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Oct. 1, 2018
Contact: Judith Cebula
INDIANAPOLIS – Through its Thriving in Ministry initiative, Lilly Endowment Inc. has approved nearly $70 million in grants to 78 organizations across the United States to help support pastors in congregational ministry. The grants are funding organizations to help clergy thrive as pastoral leaders so they can lead the congregations they serve more effectively.
Through Thriving in Ministry, organizations will create or strengthen programs that support pastors by helping them build relationships with other clergy who can serve as role models and mentors and guide them through key leadership challenges in congregational ministry.
“Leading a congregation today is multi-faceted and exceptionally demanding,” said Christopher L. Coble, the Endowment’s vice president for religion. “Pastors have shared with us that they often find themselves isolated from colleagues and sometimes struggle to keep up with new challenges posed by today’s rapid pace of change. When pastors have opportunities to build relationships with experienced colleagues, they are able to understand and negotiate new challenges and their leadership thrives. These promising programs will help pastors develop these kinds of relationships, especially when they are in the midst of significant professional transitions.”
Nearly 590 organizations submitted proposals in this highly competitive initiative, which the Endowment launched in January. More than 40 percent of the submitted proposals came from organizations that had never before submitted a grant proposal to the Endowment.
Located in 29 states, the organizations receiving the grants include theological schools, faith-based colleges and universities, congregations, denominational agencies, independent religious organizations and religious communities that reflect diverse Christian traditions: mainline and evangelical Protestant, Roman Catholic and Orthodox. They include organizations rooted in historically African American Christian traditions and those dedicated to serving Latino Christian communities and Asian Christian communities.
Thriving in Ministry builds upon recent studies that have examined the importance of colleagues and mentors who help pastors face and overcome common professional and personal challenges. These studies include research from the Endowment-funded Flourishing in Ministry project, directed by Matt Bloom at the University of Notre Dame.
The funded programs will support pastors serving congregations in particular ministry settings and at key moments in their professional careers. For example:
• A theological school will help new pastors serving congregations in marginalized communities create a vision for their ministries by meeting monthly with experienced pastors.
• A university will support rural pastors new to their ministries by helping them form mentoring relationships with experienced pastors and consult with experts about issues facing rural communities.
• An independent religious organization will support women clergy serving in the first years of ministry and women serving in their first three years as senior pastors with leadership resources and mentors.
• A congregation will build connections among pastors across a large metropolitan region so they can support one another and work together toward positive social change and reconciliation in the city.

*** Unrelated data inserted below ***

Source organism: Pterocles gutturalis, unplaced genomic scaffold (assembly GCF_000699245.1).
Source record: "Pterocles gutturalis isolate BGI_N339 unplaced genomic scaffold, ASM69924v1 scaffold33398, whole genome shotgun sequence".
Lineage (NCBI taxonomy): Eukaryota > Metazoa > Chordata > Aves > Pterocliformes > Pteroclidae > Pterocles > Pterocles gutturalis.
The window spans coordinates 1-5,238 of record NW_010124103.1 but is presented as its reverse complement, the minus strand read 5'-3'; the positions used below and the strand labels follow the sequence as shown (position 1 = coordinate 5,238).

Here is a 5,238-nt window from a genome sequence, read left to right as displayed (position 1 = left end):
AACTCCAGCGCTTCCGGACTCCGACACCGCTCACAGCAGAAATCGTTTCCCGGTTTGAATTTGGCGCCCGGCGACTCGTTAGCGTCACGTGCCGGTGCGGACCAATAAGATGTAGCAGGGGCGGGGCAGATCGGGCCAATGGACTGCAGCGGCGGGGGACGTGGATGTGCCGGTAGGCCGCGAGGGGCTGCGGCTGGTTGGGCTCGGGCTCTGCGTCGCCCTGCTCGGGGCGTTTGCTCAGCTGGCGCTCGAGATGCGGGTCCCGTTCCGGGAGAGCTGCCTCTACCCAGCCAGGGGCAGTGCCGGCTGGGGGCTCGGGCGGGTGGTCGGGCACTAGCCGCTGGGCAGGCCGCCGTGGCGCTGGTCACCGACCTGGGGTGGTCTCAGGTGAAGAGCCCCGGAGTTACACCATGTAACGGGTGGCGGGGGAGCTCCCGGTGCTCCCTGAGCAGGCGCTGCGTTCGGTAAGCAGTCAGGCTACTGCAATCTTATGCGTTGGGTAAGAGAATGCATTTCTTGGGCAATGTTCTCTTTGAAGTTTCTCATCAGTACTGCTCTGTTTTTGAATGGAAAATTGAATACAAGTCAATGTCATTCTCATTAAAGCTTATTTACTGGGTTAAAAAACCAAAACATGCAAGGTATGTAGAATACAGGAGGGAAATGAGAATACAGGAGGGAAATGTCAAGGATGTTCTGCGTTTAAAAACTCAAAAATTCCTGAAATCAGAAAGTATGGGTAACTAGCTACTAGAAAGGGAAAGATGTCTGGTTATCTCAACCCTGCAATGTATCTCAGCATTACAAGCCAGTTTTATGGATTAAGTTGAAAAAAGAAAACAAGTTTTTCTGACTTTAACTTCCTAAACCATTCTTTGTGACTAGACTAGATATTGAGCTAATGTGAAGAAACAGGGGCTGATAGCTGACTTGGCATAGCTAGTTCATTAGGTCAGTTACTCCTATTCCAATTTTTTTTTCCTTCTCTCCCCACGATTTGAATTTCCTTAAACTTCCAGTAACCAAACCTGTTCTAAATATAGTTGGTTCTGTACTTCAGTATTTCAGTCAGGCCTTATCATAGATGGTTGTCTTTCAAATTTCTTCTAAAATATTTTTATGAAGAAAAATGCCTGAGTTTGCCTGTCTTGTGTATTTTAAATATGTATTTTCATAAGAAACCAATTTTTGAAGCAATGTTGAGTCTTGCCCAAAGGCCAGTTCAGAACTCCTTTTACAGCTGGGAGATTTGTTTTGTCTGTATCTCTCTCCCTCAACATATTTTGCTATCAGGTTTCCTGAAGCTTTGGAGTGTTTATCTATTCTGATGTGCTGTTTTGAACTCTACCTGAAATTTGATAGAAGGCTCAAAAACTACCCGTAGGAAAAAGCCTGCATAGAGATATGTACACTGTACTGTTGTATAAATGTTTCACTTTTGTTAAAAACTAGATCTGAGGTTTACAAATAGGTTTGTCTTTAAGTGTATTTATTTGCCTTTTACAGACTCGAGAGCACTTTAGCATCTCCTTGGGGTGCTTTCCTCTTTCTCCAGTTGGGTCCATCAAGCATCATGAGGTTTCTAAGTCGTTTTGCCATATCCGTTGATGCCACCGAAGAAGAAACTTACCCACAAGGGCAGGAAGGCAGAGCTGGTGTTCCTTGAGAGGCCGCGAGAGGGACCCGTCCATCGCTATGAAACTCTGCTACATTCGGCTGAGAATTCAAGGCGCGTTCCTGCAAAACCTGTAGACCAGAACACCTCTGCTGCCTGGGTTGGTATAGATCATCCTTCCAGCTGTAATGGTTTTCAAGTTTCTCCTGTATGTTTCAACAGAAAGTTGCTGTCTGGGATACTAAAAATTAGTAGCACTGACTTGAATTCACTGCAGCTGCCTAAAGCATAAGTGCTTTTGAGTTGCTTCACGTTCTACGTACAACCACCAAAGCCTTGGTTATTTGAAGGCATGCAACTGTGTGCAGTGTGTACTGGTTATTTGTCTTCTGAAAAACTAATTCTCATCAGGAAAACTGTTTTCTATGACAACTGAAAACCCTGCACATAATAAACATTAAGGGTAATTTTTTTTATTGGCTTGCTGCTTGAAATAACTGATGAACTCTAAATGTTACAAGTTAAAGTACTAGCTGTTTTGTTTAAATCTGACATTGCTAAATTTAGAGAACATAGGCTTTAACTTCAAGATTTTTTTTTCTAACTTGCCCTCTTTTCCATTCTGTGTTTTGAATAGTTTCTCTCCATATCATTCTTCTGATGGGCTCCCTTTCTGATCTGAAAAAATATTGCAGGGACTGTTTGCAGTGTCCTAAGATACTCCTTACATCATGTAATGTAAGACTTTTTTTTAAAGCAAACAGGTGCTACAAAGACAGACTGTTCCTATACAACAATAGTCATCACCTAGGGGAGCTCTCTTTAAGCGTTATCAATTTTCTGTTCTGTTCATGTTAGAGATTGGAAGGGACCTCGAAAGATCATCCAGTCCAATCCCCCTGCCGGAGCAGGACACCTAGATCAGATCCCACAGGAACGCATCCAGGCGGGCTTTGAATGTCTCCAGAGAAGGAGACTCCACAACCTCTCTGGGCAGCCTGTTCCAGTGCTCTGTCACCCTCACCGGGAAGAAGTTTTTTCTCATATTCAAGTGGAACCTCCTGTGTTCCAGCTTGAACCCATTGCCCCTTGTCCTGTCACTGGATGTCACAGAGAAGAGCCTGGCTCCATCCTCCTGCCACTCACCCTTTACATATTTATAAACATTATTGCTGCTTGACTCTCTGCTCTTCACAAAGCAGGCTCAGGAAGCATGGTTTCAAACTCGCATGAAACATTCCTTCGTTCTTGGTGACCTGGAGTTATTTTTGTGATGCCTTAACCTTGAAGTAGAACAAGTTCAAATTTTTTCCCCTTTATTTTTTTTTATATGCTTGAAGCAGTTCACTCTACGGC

• A national denomination will gather pastors serving multi-ethnic/multi-lingual congregations, church planters and those in transition from one ministry context to another in mentoring communities to explore leadership challenges.
The grants vary in amount – from $31,500 to $ 1 million. The programs they fund will vary in length – from two years to five years.
In addition to funding these 78 programs in Thriving in Ministry, the Endowment has made a $2.6 million grant to Duke University to provide resources and other support to organizations in the initiative. Duke will convene program leaders for mutual learning and networking. Also, Duke will glean insights about the programs and share those insights widely with religious leaders who are responsible for the care of clergy and congregations.
Strengthening pastoral leadership in Christian congregations has been a grantmaking priority of the Endowment for nearly 25 years. Endowment-funded programs and initiatives have helped pastors make the critical transition from seminary student to pastoral leader; encouraged pastors to form peer learning groups for ongoing professional and personal support; helped theological schools in their efforts to prepare seminarians to lead congregations; and provided grants to congregations to enable pastors to stepaway from the daily demands of pastoral leadership for a period of renewal.
Lilly Endowment Inc. is a national, private philanthropic foundation created in 1937 by three members of the Lilly family — J.K. Lilly Sr., and sons Eli and J.K. Jr. — through gifts of stock in their pharmaceutical business, Eli Lilly and Company. While those gifts remain the financial bedrock of the Endowment, the Endowment is a separate entity from the company, with a distinct governing board, staff and location. In keeping with the founders’ wishes, the Endowment supports the causes of community development, education and religion. The Endowment maintains a special commitment to its hometown, Indianapolis, and home state, Indiana. Its grantmaking in religion focuses on supporting efforts to strengthen the leadership and vitality of Christian congregations throughout the country and to increase the public’s understanding of the role of religion in public life.